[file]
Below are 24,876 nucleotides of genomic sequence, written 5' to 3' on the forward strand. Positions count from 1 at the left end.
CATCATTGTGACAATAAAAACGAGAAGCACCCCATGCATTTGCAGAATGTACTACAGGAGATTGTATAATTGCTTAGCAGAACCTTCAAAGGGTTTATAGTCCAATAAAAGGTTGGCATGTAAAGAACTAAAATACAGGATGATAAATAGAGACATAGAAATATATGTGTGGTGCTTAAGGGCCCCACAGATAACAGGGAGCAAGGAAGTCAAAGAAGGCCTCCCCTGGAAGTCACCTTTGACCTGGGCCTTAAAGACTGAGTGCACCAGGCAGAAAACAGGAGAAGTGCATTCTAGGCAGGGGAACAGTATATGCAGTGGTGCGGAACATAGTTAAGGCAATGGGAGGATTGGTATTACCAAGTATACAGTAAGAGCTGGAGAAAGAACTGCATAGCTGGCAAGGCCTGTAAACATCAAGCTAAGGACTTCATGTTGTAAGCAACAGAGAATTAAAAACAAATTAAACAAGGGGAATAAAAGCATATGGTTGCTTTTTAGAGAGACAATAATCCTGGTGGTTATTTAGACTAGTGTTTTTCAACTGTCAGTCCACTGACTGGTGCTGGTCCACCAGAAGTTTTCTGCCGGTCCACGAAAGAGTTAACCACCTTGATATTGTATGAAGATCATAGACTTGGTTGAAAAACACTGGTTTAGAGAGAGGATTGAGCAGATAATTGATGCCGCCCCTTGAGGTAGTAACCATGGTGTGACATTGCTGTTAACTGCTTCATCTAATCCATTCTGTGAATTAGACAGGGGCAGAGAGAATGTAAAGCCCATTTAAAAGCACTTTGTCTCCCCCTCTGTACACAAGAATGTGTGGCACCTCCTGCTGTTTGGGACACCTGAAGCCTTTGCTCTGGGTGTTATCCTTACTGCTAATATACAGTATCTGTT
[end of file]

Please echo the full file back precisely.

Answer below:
Below are 24,876 nucleotides of genomic sequence, written 5' to 3' on the forward strand. Positions count from 1 at the left end.
CATCATTGTGACAATAAAAACGAGAAGCACCCCATGCATTTGCAGAATGTACTACAGGAGATTGTATAATTGCTTAGCAGAACCTTCAAAGGGTTTATAGTCCAATAAAAGGTTGGCATGTAAAGAACTAAAATACAGGATGATAAATAGAGACATAGAAATATATGTGTGGTGCTTAAGGGCCCCACAGATAACAGGGAGCAAGGAAGTCAAAGAAGGCCTCCCCTGGAAGTCACCTTTGACCTGGGCCTTAAAGACTGAGTGCACCAGGCAGAAAACAGGAGAAGTGCATTCTAGGCAGGGGAACAGTATATGCAGTGGTGCGGAACATAGTTAAGGCAATGGGAGGATTGGTATTACCAAGTATACAGTAAGAGCTGGAGAAAGAACTGCATAGCTGGCAAGGCCTGTAAACATCAAGCTAAGGACTTCATGTTGTAAGCAACAGAGAATTAAAAACAAATTAAACAAGGGGAATAAAAGCATATGGTTGCTTTTTAGAGAGACAATAATCCTGGTGGTTATTTAGACTAGTGTTTTTCAACTGTCAGTCCACTGACTGGTGCTGGTCCACCAGAAGTTTTCTGCCGGTCCACGAAAGAGTTAACCACCTTGATATTGTATGAAGATCATAGACTTGGTTGAAAAACACTGGTTTAGAGAGAGGATTGAGCAGATAATTGATGCCGCCCCTTGAGGTAGTAACCATGGTGTGACATTGCTGTTAACTGCTTCATCTAATCCATTCTGTGAATTAGACAGGGGCAGAGAGAATGTAAAGCCCATTTAAAAGCACTTTGTCTCCCCCTCTGTACACAAGAATGTGTGGCACCTCCTGCTGTTTGGGACACCTGAAGCCTTTGCTCTGGGTGTTATCCTTACTGCTAATATACAGTATCTGTT